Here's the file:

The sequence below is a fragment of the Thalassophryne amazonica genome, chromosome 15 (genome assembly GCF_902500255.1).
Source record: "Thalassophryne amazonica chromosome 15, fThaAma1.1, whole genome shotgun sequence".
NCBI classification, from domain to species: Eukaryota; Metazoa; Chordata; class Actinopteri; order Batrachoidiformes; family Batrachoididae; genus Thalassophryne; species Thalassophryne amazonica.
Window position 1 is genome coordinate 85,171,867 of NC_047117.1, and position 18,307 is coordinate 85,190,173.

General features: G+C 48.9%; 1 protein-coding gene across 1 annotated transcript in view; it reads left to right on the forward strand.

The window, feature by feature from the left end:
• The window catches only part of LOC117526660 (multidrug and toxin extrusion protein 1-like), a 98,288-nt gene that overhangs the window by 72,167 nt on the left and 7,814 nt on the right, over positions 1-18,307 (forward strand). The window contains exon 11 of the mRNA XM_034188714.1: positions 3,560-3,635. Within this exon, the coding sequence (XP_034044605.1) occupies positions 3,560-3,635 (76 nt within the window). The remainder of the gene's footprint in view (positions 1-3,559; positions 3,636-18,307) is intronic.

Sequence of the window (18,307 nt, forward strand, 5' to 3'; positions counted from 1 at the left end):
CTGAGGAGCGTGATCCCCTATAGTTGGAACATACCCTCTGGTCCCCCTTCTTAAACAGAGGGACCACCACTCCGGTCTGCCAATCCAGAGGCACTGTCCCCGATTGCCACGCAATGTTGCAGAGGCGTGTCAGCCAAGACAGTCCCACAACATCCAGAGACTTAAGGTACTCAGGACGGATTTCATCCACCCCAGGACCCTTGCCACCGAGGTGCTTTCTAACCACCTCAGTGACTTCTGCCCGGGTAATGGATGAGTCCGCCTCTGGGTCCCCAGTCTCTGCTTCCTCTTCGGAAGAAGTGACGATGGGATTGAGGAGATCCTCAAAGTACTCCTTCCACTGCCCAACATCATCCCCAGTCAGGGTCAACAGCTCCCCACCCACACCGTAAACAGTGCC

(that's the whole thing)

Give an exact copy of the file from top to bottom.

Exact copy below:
The sequence below is a fragment of the Thalassophryne amazonica genome, chromosome 15 (genome assembly GCF_902500255.1).
Source record: "Thalassophryne amazonica chromosome 15, fThaAma1.1, whole genome shotgun sequence".
NCBI classification, from domain to species: Eukaryota; Metazoa; Chordata; class Actinopteri; order Batrachoidiformes; family Batrachoididae; genus Thalassophryne; species Thalassophryne amazonica.
Window position 1 is genome coordinate 85,171,867 of NC_047117.1, and position 18,307 is coordinate 85,190,173.

General features: G+C 48.9%; 1 protein-coding gene across 1 annotated transcript in view; it reads left to right on the forward strand.

The window, feature by feature from the left end:
• The window catches only part of LOC117526660 (multidrug and toxin extrusion protein 1-like), a 98,288-nt gene that overhangs the window by 72,167 nt on the left and 7,814 nt on the right, over positions 1-18,307 (forward strand). The window contains exon 11 of the mRNA XM_034188714.1: positions 3,560-3,635. Within this exon, the coding sequence (XP_034044605.1) occupies positions 3,560-3,635 (76 nt within the window). The remainder of the gene's footprint in view (positions 1-3,559; positions 3,636-18,307) is intronic.

Sequence of the window (18,307 nt, forward strand, 5' to 3'; positions counted from 1 at the left end):
CTGAGGAGCGTGATCCCCTATAGTTGGAACATACCCTCTGGTCCCCCTTCTTAAACAGAGGGACCACCACTCCGGTCTGCCAATCCAGAGGCACTGTCCCCGATTGCCACGCAATGTTGCAGAGGCGTGTCAGCCAAGACAGTCCCACAACATCCAGAGACTTAAGGTACTCAGGACGGATTTCATCCACCCCAGGACCCTTGCCACCGAGGTGCTTTCTAACCACCTCAGTGACTTCTGCCCGGGTAATGGATGAGTCCGCCTCTGGGTCCCCAGTCTCTGCTTCCTCTTCGGAAGAAGTGACGATGGGATTGAGGAGATCCTCAAAGTACTCCTTCCACTGCCCAACATCATCCCCAGTCAGGGTCAACAGCTCCCCACCCACACCGTAAACAGTGCC